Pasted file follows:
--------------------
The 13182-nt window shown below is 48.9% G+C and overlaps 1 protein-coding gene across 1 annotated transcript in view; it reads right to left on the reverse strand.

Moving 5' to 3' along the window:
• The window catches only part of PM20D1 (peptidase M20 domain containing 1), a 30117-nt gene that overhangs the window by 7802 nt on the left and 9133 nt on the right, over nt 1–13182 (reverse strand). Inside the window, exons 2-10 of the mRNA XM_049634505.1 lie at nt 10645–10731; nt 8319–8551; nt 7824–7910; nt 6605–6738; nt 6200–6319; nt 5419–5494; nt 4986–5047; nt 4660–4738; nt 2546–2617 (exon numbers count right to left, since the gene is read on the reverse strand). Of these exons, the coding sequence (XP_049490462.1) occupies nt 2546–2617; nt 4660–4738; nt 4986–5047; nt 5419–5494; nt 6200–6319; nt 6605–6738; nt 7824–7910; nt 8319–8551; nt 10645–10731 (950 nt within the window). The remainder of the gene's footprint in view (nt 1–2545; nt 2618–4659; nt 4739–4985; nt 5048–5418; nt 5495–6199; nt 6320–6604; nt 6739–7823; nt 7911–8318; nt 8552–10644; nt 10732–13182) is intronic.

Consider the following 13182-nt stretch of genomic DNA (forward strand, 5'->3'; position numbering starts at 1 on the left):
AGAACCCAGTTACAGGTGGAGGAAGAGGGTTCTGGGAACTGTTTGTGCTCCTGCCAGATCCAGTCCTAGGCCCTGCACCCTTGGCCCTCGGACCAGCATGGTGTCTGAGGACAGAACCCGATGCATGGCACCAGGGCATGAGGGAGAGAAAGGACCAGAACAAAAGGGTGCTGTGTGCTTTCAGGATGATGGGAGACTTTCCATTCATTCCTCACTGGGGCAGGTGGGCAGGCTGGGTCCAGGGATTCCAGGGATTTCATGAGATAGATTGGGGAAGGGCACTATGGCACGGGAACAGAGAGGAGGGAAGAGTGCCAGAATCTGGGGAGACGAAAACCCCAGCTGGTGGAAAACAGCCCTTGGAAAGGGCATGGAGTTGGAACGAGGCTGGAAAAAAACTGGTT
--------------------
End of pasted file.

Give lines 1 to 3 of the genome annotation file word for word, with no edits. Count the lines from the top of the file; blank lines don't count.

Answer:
The 13182-nt window shown below is 48.9% G+C and overlaps 1 protein-coding gene across 1 annotated transcript in view; it reads right to left on the reverse strand.

Moving 5' to 3' along the window:
• The window catches only part of PM20D1 (peptidase M20 domain containing 1), a 30117-nt gene that overhangs the window by 7802 nt on the left and 9133 nt on the right, over nt 1–13182 (reverse strand). Inside the window, exons 2-10 of the mRNA XM_049634505.1 lie at nt 10645–10731; nt 8319–8551; nt 7824–7910; nt 6605–6738; nt 6200–6319; nt 5419–5494; nt 4986–5047; nt 4660–4738; nt 2546–2617 (exon numbers count right to left, since the gene is read on the reverse strand). Of these exons, the coding sequence (XP_049490462.1) occupies nt 2546–2617; nt 4660–4738; nt 4986–5047; nt 5419–5494; nt 6200–6319; nt 6605–6738; nt 7824–7910; nt 8319–8551; nt 10645–10731 (950 nt within the window). The remainder of the gene's footprint in view (nt 1–2545; nt 2618–4659; nt 4739–4985; nt 5048–5418; nt 5495–6199; nt 6320–6604; nt 6739–7823; nt 7911–8318; nt 8552–10644; nt 10732–13182) is intronic.